Niki Caro’s epic live-action remake is finally hitting Disney Plus on Sept. 4 at the cost of $29.99 to subscribers. The film will be made free later on in the year, this December on the regular service.
Caro’s version reimagines the 1998 animated film, with Yifei Liu playing the title heroine and warrior. As the emperor, played by Jet Li, decrees one man from every family must be sent to the front lines, Mulan steps in, undercover as a man, and prepares for battle in place of her father who has been injured in battle to save the dynasty.
Caro recruited cinematographer Mandy Walker (“Hidden Figures”) as part of her female crew (she worked with costumer Bina Daigeler (“Mrs. America) and makeup artist Denise Kum to help bring the Disney warrior to life.
Walker breaks down the key battle sequence from the film and how Panavision made a specific lens to ensure Caro’s direction of wanting audiences to go on Mulan’s emotional journey was captured.
THE BATTLEFIELD SCENES:
Whenever I talk to a director, it always starts with storytelling. Niki went through the script with me and she talked about the emotional journey of Mulan.
Early on, she said, ‘This film is centered on her and I want the audience to go on this journey with her. We want to feel all the emotions that she’s going through, so I always had that in the back of my mind.
At the beginning of the film, we see her with her family. It’s a warm, safe space and it’s about love. I wanted it to feel new and bright and not like this ancient building. This house had new curtains, and the pottery was fresh and colorful, so are clothes are colorful.
I felt the light needed to be warm and inviting and something that brings back memories of love. It was how we photographed her when she’s with her family.
In juxtaposition to that, we shot the battlefields in New Zealand and we looked for locations that had no color. But first, we took three trips to China to find locations that we thought were right and would translate to the corresponding places in New Zealand.
The battlefield is a place that is desaturated and lacking in color. Against that, Mulan’s red outfit would pop out, and when we shot her, we wanted the audience to stay with her.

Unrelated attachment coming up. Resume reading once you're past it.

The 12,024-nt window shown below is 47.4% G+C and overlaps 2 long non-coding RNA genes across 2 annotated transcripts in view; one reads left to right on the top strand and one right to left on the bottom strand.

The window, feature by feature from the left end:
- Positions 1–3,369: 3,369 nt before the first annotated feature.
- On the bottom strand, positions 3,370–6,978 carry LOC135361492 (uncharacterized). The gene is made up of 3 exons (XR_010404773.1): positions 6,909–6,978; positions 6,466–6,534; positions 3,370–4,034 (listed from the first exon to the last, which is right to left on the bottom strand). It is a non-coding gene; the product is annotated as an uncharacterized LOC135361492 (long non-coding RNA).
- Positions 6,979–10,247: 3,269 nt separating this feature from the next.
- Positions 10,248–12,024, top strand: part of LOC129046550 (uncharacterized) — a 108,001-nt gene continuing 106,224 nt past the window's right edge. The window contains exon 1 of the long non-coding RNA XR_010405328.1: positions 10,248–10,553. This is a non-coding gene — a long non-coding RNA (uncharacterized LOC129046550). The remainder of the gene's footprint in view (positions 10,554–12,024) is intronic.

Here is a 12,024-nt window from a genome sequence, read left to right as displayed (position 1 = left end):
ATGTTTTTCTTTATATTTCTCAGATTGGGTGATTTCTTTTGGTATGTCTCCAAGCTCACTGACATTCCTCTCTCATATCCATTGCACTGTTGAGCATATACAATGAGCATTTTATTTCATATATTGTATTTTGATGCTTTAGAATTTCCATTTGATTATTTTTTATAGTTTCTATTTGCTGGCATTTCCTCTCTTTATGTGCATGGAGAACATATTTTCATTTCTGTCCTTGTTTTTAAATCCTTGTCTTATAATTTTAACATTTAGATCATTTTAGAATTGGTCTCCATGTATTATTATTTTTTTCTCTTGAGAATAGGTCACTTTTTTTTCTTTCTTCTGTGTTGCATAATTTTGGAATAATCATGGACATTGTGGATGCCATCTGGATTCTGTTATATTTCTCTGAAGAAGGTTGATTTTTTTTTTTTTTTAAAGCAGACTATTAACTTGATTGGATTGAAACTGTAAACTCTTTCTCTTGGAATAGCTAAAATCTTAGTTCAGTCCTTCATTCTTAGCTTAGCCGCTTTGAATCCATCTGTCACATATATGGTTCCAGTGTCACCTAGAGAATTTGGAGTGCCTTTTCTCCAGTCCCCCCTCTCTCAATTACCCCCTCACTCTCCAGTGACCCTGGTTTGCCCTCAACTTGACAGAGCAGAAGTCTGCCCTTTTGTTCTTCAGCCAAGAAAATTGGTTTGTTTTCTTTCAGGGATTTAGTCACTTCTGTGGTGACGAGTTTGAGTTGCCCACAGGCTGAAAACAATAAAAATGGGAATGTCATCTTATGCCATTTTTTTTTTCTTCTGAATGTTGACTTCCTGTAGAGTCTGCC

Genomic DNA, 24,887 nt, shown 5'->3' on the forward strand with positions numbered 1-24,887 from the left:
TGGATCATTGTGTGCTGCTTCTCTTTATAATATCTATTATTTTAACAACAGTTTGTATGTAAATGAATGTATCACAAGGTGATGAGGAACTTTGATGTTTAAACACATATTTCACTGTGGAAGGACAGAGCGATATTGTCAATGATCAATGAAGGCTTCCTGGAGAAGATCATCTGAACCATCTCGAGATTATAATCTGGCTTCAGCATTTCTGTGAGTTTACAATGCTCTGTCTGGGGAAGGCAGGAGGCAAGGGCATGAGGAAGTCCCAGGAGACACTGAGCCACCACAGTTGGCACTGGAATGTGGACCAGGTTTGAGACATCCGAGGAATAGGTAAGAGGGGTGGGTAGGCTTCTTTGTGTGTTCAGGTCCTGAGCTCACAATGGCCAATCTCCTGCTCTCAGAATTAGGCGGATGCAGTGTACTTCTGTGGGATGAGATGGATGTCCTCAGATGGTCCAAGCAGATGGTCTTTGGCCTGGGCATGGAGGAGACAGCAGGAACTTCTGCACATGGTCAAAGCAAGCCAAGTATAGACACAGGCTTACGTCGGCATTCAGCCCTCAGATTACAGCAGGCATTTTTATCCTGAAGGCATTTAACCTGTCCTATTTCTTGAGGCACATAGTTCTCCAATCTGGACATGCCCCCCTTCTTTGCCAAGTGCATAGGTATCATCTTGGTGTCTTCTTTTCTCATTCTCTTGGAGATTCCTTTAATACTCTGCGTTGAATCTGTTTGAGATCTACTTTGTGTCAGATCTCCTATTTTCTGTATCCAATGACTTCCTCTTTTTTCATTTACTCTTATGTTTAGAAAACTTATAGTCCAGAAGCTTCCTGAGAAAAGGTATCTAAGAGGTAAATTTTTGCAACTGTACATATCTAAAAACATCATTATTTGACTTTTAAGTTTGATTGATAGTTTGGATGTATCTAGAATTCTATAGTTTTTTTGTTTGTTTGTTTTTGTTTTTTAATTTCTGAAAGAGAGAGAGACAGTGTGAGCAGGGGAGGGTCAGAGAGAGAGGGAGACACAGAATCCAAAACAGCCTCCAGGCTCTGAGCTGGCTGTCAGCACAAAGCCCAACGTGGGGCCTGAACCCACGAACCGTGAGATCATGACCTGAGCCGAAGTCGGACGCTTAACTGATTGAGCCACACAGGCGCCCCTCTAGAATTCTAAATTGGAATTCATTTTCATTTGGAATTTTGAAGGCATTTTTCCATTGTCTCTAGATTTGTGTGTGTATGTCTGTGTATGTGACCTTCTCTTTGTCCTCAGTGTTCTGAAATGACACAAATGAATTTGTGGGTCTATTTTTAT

In total, we spent three weeks shooting that sequence. When we choreographed those sequences, I wanted to make sure that my camera moved with her in a very elegant way. The battle scenes were not about the fighting. It was all about her ability and being able to move. She has this special chi. She’s an elite warrior. I designed a lot of shots and we had complex crane shots.
I had a special lens made for her. At the beginning of this, I went to Dan Sasaki, Panavision VP of Optical Engineering at Panavision and he’s the lens guru. I told him we were making the film and I wanted this lens to feel like they were with her all the time, no matter what was going on at that moment.
He made this one based on the Petzval portrait lens from the 1800s – it’s where the focus is in the center and the sides drop off in a very elegant way without being distorted or out of focus.
When she had her chi moments, we had a lens based on the Guass lens that had a little chromatic aberration and color on the edges for her moments of strength and power. We used a special 2800mm lens which we used to film the army as we showed each side.
We spent a lot of time on these battle sequences and choreographing them. We are so lucky that Yifei did almost all of her stunts so I could concentrate on her face. We’d have five cameras and I’d say, ‘I want to see her face and see what’s going on at that moment.’
We collaborated with costume, art and makeup to be able to express that situation with color. We also shot in a geothermal area, so there was a lot of mist and steam.
I’ve never done a film like this before with battle sequences and I jumped at the challenge, but it’s something that we spent months doing and getting right. Niki had employed a battle unit and military advisors that trained both the extras and actors.
SHOOTING THE COLOR RED
I did a lot of testing with different colors of red. We had different textures of fabric, different tones, and what they looked like next to other tones. I made a LUT ( a look-up table) which was the base of our color palette, and then I used a very basic color. I pushed the red just a little bit and just enough so it would pop and not affect the skin tone. That way, it didn’t feel to digital and vibrant.
THE SWORD PRESENTATION
In that sequence, I dropped off the depth of field so that the focus was just on where you want the audience to look, especially for Mulan and her family.
We didn’t move the camera too much because we wanted the audience to be with them. Niki and I were saying it’s all about the faces and characters so we didn’t need to move around.
For a lot of the sequences, we had blocked and worked out the sequences in pre-visualization and through storyboards.
We blocked that sequence and we rehearsed it with the characters. The only time you see the camera moves is that last shot of Mulan when you see her taking in the world and the phoenix. There was no need for crazy moves and sweeping around at that moment.